Above all, your website should be simple because if you’re like most authors, you don’t have much time to dedicate to coding, designing, updating, and running a website. You’re supposed to be writing, after all. So the simpler you can make it, the easier it is for you and (bonus) it’s easier for your readers to navigate.

Why is a website so essential to your sprouting writing career? Because it will be the hub of ALL of your marketing activities (like social media, PR, and blog tours) which will feed right into that one channel: your awesome site. So the number one thing your site should say is: I write [blank] and you can buy my work here [insert clickable Amazon link].

On a final note, do not feel pressured to dump a bunch of money, time, and effort into your website. It’s the journey, not the destination, so pace yourself. If you were going to spend money, I would have someone design a custom header and logo. I was lucky enough to get help from friends and family on this part, so ask for some charity first. Do not, repeat, DO NOT spend thousands of dollars on a website when you’re not well known yet.

In my next post, we’ll discuss blogging. Until then, start researching how you’d like to establish or tweak your website.


Camille Faye | Author of Voodoo Butterfly | Coming Fall 2014

Experience love, purpose, and the paranormal in New Orleans.

www.camillefaye.com

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15 Comments

  • GREAT POST–time to go look at my hub. . .thanks for the tips.

    • You’ve done such a good job updating your site. It does take some time, but the visual impact and improved ease of use definitely makes a difference.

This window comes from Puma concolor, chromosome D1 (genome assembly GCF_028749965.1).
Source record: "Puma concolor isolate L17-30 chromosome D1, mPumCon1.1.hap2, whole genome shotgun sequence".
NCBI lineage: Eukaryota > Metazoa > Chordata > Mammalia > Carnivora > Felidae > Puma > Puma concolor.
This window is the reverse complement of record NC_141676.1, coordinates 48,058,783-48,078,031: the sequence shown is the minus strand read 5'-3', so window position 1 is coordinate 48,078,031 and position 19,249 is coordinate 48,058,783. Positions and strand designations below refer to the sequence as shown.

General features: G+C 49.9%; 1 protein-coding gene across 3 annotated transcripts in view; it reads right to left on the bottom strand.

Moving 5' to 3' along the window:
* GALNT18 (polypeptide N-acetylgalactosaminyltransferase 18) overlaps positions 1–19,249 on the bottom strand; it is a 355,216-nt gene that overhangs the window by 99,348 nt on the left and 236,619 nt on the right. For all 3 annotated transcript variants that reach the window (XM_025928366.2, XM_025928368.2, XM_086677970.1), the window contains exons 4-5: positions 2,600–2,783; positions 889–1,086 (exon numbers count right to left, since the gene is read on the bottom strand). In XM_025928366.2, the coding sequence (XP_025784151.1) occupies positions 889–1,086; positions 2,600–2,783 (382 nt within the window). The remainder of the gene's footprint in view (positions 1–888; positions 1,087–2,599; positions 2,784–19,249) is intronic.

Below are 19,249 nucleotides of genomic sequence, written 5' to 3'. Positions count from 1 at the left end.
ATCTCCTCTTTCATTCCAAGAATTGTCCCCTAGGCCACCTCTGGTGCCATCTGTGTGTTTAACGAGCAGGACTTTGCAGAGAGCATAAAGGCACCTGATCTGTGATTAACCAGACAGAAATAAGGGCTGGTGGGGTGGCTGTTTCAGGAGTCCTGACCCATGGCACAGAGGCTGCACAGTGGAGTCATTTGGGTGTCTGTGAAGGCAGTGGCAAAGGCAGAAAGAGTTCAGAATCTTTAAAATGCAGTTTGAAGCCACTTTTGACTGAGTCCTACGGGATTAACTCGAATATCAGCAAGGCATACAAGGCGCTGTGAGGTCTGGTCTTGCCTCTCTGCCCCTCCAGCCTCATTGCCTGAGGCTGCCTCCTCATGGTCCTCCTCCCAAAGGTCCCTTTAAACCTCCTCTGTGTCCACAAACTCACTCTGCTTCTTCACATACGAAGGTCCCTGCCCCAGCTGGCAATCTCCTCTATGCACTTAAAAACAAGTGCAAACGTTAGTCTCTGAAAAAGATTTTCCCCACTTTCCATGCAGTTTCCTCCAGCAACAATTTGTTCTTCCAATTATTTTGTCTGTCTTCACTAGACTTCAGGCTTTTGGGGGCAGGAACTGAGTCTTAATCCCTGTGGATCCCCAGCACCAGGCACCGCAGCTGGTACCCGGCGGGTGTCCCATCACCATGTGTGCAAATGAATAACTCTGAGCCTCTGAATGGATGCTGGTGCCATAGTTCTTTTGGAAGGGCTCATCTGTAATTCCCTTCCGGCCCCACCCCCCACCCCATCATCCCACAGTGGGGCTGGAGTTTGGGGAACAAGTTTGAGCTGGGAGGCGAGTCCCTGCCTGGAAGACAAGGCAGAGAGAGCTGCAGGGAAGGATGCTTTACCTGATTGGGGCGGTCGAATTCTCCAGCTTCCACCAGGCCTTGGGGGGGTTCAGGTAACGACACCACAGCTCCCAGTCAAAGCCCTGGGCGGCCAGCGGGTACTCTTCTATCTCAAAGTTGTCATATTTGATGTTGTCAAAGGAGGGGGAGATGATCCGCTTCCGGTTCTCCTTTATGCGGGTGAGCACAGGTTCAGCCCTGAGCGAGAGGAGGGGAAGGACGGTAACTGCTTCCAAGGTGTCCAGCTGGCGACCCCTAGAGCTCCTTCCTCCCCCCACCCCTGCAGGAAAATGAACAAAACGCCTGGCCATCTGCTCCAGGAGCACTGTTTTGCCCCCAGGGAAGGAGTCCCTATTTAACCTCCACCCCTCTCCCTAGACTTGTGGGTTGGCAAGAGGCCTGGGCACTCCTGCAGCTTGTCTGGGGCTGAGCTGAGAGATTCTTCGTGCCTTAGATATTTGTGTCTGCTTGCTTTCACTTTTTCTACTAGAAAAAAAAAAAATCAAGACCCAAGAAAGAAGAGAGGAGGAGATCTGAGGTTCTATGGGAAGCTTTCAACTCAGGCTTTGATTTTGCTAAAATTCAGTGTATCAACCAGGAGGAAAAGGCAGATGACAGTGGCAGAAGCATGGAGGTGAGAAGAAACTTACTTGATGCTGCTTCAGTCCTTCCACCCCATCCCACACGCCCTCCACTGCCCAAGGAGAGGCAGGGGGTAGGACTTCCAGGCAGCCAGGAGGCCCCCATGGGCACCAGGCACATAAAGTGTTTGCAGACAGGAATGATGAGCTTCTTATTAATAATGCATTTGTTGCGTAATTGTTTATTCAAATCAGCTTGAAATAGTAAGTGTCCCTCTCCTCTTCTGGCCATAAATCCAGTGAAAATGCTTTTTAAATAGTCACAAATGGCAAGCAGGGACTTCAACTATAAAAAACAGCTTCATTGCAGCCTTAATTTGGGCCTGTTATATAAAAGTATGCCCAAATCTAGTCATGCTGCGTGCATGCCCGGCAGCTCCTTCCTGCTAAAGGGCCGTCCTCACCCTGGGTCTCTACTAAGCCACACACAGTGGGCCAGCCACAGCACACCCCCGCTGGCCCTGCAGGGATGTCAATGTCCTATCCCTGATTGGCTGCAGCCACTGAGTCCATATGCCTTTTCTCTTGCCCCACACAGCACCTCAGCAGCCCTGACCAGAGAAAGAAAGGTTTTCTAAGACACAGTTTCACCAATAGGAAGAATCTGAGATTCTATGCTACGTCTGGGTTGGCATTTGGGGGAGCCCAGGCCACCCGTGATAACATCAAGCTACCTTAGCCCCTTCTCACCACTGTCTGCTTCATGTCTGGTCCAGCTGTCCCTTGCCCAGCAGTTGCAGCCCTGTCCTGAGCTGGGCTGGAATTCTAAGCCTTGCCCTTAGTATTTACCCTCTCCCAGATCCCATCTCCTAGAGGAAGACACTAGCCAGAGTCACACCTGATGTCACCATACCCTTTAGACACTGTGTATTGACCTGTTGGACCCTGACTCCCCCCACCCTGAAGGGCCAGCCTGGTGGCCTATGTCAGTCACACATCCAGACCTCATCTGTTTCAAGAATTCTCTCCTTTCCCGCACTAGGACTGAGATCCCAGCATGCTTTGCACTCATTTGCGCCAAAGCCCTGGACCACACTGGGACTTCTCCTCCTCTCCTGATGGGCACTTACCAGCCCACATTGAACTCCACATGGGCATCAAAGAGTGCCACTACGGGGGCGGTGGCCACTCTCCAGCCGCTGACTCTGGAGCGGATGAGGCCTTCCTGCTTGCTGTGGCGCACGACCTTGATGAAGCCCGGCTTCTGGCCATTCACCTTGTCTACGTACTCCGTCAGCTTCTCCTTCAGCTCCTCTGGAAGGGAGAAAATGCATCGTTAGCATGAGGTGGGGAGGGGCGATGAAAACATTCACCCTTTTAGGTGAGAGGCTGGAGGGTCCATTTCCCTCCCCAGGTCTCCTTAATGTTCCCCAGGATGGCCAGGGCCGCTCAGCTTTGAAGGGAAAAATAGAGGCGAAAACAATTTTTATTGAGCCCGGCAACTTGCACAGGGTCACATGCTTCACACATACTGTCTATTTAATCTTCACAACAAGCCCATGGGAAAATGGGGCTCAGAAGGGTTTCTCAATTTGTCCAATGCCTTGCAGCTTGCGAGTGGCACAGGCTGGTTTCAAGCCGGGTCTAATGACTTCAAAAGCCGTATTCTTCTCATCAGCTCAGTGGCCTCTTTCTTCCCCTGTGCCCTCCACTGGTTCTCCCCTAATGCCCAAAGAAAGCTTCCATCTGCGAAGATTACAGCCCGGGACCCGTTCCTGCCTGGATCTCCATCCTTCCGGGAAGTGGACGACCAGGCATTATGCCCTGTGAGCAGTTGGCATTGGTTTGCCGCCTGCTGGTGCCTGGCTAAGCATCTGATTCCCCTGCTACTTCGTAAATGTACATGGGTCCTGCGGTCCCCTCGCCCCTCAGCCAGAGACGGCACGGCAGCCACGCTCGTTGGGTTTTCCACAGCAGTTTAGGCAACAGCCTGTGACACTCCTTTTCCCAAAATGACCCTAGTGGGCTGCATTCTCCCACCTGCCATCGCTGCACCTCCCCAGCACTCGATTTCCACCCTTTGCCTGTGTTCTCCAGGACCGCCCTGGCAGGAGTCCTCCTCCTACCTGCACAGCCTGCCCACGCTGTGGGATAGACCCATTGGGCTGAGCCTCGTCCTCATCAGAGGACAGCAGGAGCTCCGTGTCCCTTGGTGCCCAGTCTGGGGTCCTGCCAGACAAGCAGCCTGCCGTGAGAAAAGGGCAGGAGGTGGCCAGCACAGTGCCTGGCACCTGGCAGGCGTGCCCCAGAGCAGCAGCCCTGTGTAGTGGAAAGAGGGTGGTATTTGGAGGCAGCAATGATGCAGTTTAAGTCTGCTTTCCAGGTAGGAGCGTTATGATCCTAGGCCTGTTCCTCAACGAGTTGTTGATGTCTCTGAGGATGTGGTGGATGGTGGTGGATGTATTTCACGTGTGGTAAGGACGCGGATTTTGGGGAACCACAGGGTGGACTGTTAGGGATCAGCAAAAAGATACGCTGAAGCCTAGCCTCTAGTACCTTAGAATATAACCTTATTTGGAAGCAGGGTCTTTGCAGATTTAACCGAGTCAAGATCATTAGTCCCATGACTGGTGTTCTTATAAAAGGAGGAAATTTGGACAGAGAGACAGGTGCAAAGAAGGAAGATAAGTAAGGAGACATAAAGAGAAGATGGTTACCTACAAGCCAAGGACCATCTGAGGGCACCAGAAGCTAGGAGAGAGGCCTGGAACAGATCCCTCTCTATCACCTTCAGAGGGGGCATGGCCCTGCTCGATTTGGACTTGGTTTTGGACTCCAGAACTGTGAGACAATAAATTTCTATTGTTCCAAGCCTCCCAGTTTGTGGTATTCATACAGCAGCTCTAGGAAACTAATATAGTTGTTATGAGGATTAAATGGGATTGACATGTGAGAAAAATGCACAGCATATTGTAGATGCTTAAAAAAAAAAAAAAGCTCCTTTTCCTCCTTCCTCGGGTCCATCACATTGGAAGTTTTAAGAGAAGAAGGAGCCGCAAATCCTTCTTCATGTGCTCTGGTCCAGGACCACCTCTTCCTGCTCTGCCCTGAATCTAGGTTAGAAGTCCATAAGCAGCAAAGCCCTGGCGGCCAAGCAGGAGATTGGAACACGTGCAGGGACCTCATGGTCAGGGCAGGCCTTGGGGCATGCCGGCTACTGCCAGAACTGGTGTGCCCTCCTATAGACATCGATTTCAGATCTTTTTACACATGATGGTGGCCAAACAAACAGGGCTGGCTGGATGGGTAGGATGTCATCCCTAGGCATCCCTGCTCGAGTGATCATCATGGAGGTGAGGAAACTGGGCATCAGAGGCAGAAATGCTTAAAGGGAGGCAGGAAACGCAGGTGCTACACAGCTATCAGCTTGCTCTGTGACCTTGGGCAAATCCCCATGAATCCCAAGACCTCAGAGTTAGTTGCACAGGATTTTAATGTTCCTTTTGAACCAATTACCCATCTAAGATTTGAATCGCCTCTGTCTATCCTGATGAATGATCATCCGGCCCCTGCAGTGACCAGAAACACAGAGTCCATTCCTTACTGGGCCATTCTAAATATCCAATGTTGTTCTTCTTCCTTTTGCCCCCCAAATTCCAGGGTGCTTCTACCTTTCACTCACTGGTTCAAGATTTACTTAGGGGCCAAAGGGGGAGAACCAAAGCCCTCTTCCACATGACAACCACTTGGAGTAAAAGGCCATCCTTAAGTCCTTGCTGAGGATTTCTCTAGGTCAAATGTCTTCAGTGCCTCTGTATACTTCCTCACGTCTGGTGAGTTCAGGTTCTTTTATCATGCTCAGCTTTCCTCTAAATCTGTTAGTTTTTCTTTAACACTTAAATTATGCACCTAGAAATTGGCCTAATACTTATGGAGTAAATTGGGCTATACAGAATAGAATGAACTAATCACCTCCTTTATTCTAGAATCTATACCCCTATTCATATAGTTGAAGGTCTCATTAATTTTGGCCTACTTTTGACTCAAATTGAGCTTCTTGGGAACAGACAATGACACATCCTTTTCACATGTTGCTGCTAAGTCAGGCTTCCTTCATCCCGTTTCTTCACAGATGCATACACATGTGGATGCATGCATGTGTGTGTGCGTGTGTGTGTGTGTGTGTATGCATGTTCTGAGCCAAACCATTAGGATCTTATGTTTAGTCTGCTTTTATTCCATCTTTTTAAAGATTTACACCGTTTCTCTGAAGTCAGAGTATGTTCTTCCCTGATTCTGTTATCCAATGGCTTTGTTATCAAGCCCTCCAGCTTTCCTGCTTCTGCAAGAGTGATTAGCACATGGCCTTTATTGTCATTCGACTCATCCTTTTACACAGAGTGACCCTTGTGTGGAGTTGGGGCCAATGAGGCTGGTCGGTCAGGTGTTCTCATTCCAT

• It looks great! I can’t wait to see it!

    • Thanks, Busy Lady! I get so EXCITED when I go on the site now! My other site just felt kind of “blah.”

  • I really enjoyed this article. Good information!

    • Thanks, Marilyn. I hope it helps with your site (which looks very clean, BTW…just went on and checked it out).

  • Great advice, Camille. Thanks for sharing your helpful tips!

  • This was a great tutorial – I’m not promoting anything yet – but I’m going to be blogging more next year on my website, so I’ll be interested in your next post, too –
    THANKS! Deborah

    • Stay tuned, Deborah :) Also, it’s important to know that many sites (even the NY Times) are published on a blog platform, but they’re still considered websites. My site has a blog element built in, too, but the overall design (whether a blog, site, or hybrid of both) should follow these guidelines. Thanks for stopping by our blog.

  • I gave up on my website. But between this blog and an older one by Geeky Lady on repurposing (something Margo taught me about years ago, but I didn’t have enough to repurpose), I may give it another go. Thanks.

    • Holly, I feel your pain. All of the Lit Ladies have had ups and downs with our individual sites and with our group blog here. Personally, I’m getting better at and seeing the advantages of breaking down large blog posts into a series, so that readers don’t get bored reading an overly long post. Plus I end up with several posts that I can schedule over a period of months and don’t have to put much daily effort into the blog. Good luck revamping your site :)